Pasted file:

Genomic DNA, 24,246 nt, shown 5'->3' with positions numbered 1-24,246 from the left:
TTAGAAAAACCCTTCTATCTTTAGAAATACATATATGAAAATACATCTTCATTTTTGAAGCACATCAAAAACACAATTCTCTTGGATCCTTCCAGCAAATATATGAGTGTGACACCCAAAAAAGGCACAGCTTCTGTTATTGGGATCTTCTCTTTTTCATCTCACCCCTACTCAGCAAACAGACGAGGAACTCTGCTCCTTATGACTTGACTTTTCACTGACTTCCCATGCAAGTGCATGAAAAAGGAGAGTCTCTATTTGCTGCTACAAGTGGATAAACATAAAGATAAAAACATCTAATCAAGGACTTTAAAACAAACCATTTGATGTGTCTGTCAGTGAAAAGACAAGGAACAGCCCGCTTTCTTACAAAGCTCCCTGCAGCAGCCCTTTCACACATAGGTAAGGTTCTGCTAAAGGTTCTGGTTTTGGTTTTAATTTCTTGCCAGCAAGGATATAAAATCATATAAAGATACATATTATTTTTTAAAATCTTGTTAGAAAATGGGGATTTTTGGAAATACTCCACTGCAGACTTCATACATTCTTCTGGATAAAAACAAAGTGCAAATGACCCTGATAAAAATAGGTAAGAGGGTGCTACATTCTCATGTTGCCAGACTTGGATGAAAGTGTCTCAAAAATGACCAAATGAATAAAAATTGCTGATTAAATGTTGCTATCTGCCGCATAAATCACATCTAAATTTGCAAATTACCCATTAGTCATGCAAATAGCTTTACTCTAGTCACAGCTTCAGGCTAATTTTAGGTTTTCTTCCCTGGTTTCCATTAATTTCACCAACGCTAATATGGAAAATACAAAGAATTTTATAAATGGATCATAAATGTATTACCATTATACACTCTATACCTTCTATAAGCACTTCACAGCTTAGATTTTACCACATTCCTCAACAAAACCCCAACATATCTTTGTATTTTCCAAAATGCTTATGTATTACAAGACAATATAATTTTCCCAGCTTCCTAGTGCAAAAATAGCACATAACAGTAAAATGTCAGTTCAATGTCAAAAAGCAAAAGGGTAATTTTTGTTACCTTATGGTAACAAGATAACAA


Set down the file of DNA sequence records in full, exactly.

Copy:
Genomic DNA, 24,246 nt, shown 5'->3' with positions numbered 1-24,246 from the left:
TTAGAAAAACCCTTCTATCTTTAGAAATACATATATGAAAATACATCTTCATTTTTGAAGCACATCAAAAACACAATTCTCTTGGATCCTTCCAGCAAATATATGAGTGTGACACCCAAAAAAGGCACAGCTTCTGTTATTGGGATCTTCTCTTTTTCATCTCACCCCTACTCAGCAAACAGACGAGGAACTCTGCTCCTTATGACTTGACTTTTCACTGACTTCCCATGCAAGTGCATGAAAAAGGAGAGTCTCTATTTGCTGCTACAAGTGGATAAACATAAAGATAAAAACATCTAATCAAGGACTTTAAAACAAACCATTTGATGTGTCTGTCAGTGAAAAGACAAGGAACAGCCCGCTTTCTTACAAAGCTCCCTGCAGCAGCCCTTTCACACATAGGTAAGGTTCTGCTAAAGGTTCTGGTTTTGGTTTTAATTTCTTGCCAGCAAGGATATAAAATCATATAAAGATACATATTATTTTTTAAAATCTTGTTAGAAAATGGGGATTTTTGGAAATACTCCACTGCAGACTTCATACATTCTTCTGGATAAAAACAAAGTGCAAATGACCCTGATAAAAATAGGTAAGAGGGTGCTACATTCTCATGTTGCCAGACTTGGATGAAAGTGTCTCAAAAATGACCAAATGAATAAAAATTGCTGATTAAATGTTGCTATCTGCCGCATAAATCACATCTAAATTTGCAAATTACCCATTAGTCATGCAAATAGCTTTACTCTAGTCACAGCTTCAGGCTAATTTTAGGTTTTCTTCCCTGGTTTCCATTAATTTCACCAACGCTAATATGGAAAATACAAAGAATTTTATAAATGGATCATAAATGTATTACCATTATACACTCTATACCTTCTATAAGCACTTCACAGCTTAGATTTTACCACATTCCTCAACAAAACCCCAACATATCTTTGTATTTTCCAAAATGCTTATGTATTACAAGACAATATAATTTTCCCAGCTTCCTAGTGCAAAAATAGCACATAACAGTAAAATGTCAGTTCAATGTCAAAAAGCAAAAGGGTAATTTTTGTTACCTTATGGTAACAAGATAACAA